W3C home > Mailing lists > Public > public-webappsec@w3.org > January 2015

Re: [MIX] Require HTTPS scripts to be able to anything HTTP scripts can do.

From: Brad Hill <hillbrad@gmail.com>
Date: Thu, 22 Jan 2015 17:50:11 +0000
Message-ID: <CAEeYn8htD3BFrjfXBQHyM9Os0JOHtwCjoAVvYcPGKpv_KXoOJQ@mail.gmail.com>
To: Tim Berners-Lee <timbl@w3.org>, Anne van Kesteren <annevk@annevk.nl>
Cc: WebAppSec WG <public-webappsec@w3.org>
Tim,

  I'd like to return to this, as the group would like to move Mixed-Content
to Candidate Recommendation and want to be sure you feel your concerns have
been substantively addressed.

  Unfortunately, I don't think we've arrived at a solution for your concern
we can add to the spec.  My read of the conversation so far is that we:

*  Don't have techniques to allow inclusion of arbitrary data to be loaded
insecurely into secure contexts without catastrophically damaging the
actual security guarantees users expect from an https resource.  Data is
special, but many examples demonstrate the danger to users of insecure
data, even if treated with proper care to separate it from code. (which
separation is also not mandatory or even typical on the Web platform)

*  Don't have a way to clearly communicate to users who often struggle to
understand a binary secure/insecure distinction a fuzzy state of "maybe
secure if there are no network attackers"

I think it would be more productive to focus on outreach, removing the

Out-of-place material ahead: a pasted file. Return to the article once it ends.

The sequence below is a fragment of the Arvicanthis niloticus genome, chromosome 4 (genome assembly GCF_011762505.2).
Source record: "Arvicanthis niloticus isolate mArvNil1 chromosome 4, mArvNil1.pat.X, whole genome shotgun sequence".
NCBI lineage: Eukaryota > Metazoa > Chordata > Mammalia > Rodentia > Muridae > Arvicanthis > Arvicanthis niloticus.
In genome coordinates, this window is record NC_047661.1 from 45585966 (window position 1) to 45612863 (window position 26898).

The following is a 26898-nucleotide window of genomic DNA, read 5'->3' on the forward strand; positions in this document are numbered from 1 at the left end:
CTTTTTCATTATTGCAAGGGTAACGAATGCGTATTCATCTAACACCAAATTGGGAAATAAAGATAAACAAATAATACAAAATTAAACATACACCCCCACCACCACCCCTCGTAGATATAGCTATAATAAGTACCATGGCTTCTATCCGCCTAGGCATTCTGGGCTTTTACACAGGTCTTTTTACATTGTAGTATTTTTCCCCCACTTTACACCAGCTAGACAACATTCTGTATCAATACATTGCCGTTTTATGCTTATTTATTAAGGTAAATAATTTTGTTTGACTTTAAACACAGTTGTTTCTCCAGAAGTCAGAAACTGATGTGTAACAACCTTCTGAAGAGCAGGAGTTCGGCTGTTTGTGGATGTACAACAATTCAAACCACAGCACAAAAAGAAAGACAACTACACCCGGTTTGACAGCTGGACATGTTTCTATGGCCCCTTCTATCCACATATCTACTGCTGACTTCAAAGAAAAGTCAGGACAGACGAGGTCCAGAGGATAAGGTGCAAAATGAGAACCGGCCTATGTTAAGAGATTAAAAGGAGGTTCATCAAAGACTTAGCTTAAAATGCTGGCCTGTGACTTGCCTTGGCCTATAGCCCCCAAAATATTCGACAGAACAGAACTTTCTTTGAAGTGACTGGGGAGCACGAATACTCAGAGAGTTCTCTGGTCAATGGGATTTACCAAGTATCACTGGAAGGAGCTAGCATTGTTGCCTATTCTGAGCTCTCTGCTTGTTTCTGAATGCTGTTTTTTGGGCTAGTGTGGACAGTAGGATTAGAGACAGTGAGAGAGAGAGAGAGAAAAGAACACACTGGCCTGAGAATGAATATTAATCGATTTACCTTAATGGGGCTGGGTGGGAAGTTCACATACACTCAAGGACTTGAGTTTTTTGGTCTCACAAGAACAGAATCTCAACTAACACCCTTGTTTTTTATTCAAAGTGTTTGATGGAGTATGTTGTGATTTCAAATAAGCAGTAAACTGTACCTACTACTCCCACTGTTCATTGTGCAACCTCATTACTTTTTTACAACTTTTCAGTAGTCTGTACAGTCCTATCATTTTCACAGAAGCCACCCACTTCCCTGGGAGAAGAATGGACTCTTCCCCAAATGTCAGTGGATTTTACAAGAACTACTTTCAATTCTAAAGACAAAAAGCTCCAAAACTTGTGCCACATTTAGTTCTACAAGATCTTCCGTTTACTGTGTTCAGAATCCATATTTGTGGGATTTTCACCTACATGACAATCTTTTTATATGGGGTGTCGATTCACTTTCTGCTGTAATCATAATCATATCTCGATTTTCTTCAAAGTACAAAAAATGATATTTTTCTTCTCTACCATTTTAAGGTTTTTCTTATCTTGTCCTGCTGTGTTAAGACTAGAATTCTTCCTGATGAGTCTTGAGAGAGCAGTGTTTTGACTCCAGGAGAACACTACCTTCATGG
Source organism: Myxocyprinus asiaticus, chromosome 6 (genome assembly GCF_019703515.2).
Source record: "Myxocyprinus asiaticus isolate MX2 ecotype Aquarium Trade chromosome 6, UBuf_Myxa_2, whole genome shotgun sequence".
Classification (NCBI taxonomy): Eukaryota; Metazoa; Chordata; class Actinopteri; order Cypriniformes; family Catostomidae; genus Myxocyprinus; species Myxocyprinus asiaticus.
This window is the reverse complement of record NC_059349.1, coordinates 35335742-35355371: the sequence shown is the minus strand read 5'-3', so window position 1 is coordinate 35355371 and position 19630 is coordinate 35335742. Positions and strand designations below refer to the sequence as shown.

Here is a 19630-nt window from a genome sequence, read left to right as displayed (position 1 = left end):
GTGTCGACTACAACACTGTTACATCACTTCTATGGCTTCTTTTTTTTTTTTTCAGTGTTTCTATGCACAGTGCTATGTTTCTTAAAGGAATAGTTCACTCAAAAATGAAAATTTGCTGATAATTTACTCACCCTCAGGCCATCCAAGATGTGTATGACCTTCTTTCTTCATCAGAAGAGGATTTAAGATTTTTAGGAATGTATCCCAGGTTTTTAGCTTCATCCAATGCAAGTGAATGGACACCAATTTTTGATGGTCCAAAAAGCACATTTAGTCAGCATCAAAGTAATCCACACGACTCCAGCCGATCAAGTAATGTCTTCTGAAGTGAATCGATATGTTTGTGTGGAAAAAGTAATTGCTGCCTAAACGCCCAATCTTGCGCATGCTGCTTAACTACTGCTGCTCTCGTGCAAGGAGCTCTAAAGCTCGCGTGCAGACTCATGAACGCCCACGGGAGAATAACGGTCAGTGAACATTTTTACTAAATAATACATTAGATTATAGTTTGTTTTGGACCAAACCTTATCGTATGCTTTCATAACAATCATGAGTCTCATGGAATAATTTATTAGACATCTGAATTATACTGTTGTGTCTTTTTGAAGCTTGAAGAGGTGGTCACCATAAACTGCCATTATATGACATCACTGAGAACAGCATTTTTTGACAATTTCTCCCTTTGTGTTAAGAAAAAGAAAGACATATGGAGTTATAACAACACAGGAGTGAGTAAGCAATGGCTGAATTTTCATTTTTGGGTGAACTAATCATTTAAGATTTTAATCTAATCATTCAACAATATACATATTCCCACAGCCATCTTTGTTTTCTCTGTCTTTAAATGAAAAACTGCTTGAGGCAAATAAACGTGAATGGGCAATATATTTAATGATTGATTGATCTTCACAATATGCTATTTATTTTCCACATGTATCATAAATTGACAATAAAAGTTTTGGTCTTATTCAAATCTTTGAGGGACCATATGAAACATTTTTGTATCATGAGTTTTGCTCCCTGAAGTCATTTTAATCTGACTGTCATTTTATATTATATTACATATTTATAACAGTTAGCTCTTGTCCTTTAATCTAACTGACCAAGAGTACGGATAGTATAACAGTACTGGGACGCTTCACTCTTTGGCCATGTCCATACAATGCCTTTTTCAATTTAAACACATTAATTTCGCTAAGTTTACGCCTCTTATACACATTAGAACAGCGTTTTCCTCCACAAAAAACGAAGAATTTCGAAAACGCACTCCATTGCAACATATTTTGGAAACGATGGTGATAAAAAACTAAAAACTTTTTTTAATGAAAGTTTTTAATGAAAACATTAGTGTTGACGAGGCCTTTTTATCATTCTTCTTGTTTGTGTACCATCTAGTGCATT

obstacles to upgrading to https ( I asked on the LDP mailing list about
this, with no replies yet:
https://lists.w3.org/Archives/Public/public-ldp/2015Jan/0002.html ) and
perhaps on better algorithms in user agents for optimistic upgrade.

That broader discussion is happening over in the TAG currently with their
draft finding on Transitioning the Web to HTTPS.

Are you satisfied that your concerns have been reasonably addressed?  Do
you feel there was an alternate path forward from this thread that I failed
to extract?

Thank you,

Brad Hill
Co-chair, WebAppSec


On Mon Jan 05 2015 at 4:31:30 AM Tim Berners-Lee <timbl@w3.org> wrote:

>
> On 2015-01 -05, at 06:45, Anne van Kesteren <annevk@annevk.nl> wrote:
>
> > On Mon, Jan 5, 2015 at 12:26 PM, Tim Berners-Lee <timbl@w3.org> wrote:
> >> They are not.  Data is special
> >
> > Right. I think you could make your point more clear if rather than
> > talking about scripts (which could themselves create <script> elements
> > and such) you instead focused on the use case you care about, loading
> > some data from another origin.
>
> Indeed .  The example is loading legacy http: data from a secure web app.
>
>
> >
> > There's already a problem with that today, it requires the other
> > origin to use CORS.
>
> CORS does not work with a secure app and a http: data site.
> The wildcard CORS is blocked.
>
> Or you have to put your script on a http: page for it to work.
>
> Hence my suggestion is is broken to have something work from a http page
> but not from an https one.
>
> > If it does not have that you need to use a proxy
>
> This means that the actual application center of mass is moved onto the
> server.
> This makes yet another silo.
> This makes all the user's activity available to the person who runs the
> proxy.
> This makes the user's activity available to anyone who subpoenas or cracks
> the proxy.
>
> > (or indeed a native app).
>
> Yes.
>
> > If you want to authenticate your application it requires the other
> > origin to support TLS (in addition to CORS). Again, you can use a
> > proxy to circumvent this (or indeed a native app).
> >
> > Not having these restrictions in place enables all kinds of attacks
> > and classic bugs ;-)
> >
> >
> > --
> > https://annevankesteren.nl/
> >
>
>
Received on Thursday, 22 January 2015 17:50:40 UTC

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